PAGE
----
Re: RARA-AVIS: What Hard-Boiled Is

From: ejmd (
Date: 21 Apr 2000

"a.n.smith" <> writ:

> > I think it is true that Noir is generally used for film and hardboiled for
> > fiction but I think it goes further than that. Noir carries with it a
> > sophistication that hardboiled rejects--or pretends to rejects.
> Okay, let's think about this one: Hammett's novel MALTESE FALCON is
> Hard-boiled, but the movie is an example of film noir. And the book was
> pretty much the script.

Hhmmm ... superficilly yes ... but a little probing undoes a. n.'s contention. Here's a pretty standard, pretty unproblematic definition of the key defining characteristics of film noir:

 # investigative narrative structure

 # voice-over narration

 # use of flash-back

 # distinctive 'expressonistic-style' lighting throws heavy shadows

 # disorienting visual composition

(I could go on, but these'll suffice for now)

Huston's 1941 film is often cited as the marker, the point at which film noir originates ... however, Huston's film *lacks* some of the most fundamental characteristics of the film noir ... can you imagine how much *noirier* it would be with a Sam Spade voice over, as he
*recollects* what happened when Wonderly sashayed into the office a week ago, when Miles was still alive ...

There are no flashbacks in Huston's Maltese Falcon either ... and the lighting is really rather subtle ... think about some of the wonderful lighting effects in The Big Sleep, for example, when Brody's killer runs down the stairs to be pursued by Marlowe, or how about the scene in Mildred Pierce when Mildred slips away, leaving Wally alone in the house with Monty's body ...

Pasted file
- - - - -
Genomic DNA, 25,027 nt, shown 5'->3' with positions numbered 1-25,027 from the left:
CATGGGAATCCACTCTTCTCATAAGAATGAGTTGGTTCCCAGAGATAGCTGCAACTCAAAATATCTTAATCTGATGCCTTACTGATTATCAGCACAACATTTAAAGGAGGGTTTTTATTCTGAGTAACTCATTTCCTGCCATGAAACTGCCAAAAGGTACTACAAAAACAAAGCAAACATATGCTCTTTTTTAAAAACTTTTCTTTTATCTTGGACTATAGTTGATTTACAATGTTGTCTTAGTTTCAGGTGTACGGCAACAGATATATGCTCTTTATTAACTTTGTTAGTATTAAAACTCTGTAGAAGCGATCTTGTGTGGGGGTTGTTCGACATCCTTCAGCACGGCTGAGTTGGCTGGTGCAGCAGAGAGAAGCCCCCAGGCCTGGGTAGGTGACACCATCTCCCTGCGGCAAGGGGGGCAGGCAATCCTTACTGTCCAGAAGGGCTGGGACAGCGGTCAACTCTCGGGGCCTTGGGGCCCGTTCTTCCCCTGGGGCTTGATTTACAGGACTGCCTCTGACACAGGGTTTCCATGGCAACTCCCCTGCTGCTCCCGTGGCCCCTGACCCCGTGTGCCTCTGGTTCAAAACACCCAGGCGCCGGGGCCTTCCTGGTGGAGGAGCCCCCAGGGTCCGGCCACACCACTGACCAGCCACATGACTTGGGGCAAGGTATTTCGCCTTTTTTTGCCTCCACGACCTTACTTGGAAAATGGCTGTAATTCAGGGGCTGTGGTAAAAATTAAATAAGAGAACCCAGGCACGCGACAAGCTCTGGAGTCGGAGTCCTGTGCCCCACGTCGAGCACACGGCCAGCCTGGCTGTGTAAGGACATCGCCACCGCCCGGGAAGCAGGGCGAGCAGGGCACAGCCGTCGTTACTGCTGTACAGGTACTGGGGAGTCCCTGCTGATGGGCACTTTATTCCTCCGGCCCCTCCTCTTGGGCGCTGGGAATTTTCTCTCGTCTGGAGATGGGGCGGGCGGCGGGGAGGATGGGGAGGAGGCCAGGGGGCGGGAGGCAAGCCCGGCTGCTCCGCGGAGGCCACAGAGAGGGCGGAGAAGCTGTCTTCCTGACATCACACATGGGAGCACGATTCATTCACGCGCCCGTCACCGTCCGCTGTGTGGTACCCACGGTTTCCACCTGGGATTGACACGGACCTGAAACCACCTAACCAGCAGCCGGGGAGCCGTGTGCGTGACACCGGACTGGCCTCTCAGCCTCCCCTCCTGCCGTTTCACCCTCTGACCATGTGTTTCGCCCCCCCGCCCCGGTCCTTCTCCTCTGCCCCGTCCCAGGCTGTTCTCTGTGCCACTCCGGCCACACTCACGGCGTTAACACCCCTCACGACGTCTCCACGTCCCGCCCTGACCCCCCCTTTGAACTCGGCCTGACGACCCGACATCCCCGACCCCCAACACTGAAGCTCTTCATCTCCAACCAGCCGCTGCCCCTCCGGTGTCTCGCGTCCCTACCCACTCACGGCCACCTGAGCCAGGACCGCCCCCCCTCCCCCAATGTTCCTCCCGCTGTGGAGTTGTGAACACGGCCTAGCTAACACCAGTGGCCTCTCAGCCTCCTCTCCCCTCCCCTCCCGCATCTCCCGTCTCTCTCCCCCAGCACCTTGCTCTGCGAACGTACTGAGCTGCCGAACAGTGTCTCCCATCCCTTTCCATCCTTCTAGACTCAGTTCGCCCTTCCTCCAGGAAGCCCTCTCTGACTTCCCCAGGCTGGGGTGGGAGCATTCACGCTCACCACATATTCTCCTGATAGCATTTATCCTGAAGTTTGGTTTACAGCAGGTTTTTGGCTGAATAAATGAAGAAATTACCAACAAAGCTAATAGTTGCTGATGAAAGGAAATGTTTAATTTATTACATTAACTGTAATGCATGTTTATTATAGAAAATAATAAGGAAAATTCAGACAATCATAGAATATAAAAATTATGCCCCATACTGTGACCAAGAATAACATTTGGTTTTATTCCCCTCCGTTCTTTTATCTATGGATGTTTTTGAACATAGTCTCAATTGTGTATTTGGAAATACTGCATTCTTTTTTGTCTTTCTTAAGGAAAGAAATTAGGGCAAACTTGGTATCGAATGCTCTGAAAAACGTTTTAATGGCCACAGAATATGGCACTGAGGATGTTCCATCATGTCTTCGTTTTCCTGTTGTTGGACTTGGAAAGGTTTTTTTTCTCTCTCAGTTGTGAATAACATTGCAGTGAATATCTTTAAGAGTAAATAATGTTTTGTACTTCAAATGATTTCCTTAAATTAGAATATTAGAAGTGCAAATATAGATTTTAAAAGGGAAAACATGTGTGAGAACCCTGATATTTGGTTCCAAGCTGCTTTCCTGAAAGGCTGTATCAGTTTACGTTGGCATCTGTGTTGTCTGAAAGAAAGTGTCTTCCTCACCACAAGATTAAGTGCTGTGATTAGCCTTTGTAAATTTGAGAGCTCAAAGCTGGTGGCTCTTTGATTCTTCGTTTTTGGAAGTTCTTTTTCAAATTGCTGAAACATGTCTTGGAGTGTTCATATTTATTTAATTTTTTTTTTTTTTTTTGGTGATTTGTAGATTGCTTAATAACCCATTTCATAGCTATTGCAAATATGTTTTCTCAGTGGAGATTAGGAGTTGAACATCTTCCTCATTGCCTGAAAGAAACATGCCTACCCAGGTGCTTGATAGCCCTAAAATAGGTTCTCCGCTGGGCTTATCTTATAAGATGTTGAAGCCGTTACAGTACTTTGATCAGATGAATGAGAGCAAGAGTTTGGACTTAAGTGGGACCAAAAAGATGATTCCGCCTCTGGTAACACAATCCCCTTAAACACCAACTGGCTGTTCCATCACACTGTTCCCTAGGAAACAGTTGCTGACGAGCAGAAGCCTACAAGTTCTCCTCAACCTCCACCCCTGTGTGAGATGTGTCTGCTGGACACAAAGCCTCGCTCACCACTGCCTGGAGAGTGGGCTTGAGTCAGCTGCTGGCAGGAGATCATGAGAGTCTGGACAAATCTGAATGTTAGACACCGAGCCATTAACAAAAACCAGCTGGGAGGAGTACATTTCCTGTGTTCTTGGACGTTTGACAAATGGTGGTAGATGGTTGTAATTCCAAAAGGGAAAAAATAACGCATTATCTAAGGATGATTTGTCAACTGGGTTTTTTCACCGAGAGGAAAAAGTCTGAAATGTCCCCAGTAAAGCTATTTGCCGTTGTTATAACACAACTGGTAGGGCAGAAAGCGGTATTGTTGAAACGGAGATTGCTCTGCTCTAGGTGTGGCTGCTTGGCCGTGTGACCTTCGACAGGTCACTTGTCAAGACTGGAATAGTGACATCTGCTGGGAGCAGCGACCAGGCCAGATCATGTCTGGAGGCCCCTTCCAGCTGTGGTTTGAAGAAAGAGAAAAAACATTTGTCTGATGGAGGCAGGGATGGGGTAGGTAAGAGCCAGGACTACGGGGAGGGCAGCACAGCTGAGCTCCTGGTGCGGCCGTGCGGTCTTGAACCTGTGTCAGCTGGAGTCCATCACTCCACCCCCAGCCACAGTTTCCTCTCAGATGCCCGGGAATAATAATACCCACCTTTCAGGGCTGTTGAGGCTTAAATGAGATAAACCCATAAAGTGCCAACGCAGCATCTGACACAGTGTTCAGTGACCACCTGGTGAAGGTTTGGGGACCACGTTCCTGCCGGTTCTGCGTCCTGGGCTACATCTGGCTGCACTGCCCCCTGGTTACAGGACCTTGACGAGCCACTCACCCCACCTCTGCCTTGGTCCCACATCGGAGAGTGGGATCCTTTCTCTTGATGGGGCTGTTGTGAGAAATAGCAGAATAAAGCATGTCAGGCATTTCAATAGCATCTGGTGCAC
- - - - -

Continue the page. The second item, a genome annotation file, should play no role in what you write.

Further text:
In terms of composition, compare Huston't Maltese Falcon with some of the split-screen effects and diagonal compositions in In a Lonely Place

I could [but won't!] go on to argue that, stylistically, The Maltese Falcon isn't film noir at all ... pretty much as a. n. suggested in an earlier post that the reader can make the text perform all sorts of tricks, depending upong the reading strategy employed ... I will however, make a final point concerning that hoary old tale about how Huston's film is 'pretty much the novel' ... if someone set out to deliberately mythologise an adaptation they couldn't have come up with a better story than that ... has anyone ever wondered why the 'secretary' who 'just retyped the novel as scenes' which then found its way to Jack Warner for 'approval' never gets a name ... could it be because she
(like much of Huston's self-mythologising) is less true, less than

IIRC (and without bothering to pause to check notes) I've traced this particular fidelity-myth back to Allen Rivkin, who circulated it sometime in the 1960s, and it gets recycled pretty much uncritically ever-after. I would suggest that Huston's film is as much an adaptation of the two earlier films of The Maltese Falcon as it is an adaptation of Hammett's novel ... anyone who wants to see my more considered thoughts on this, together with screen-grabs comparing Huston's film with the earlier Maltese Falcon films is invited to check out the following url:


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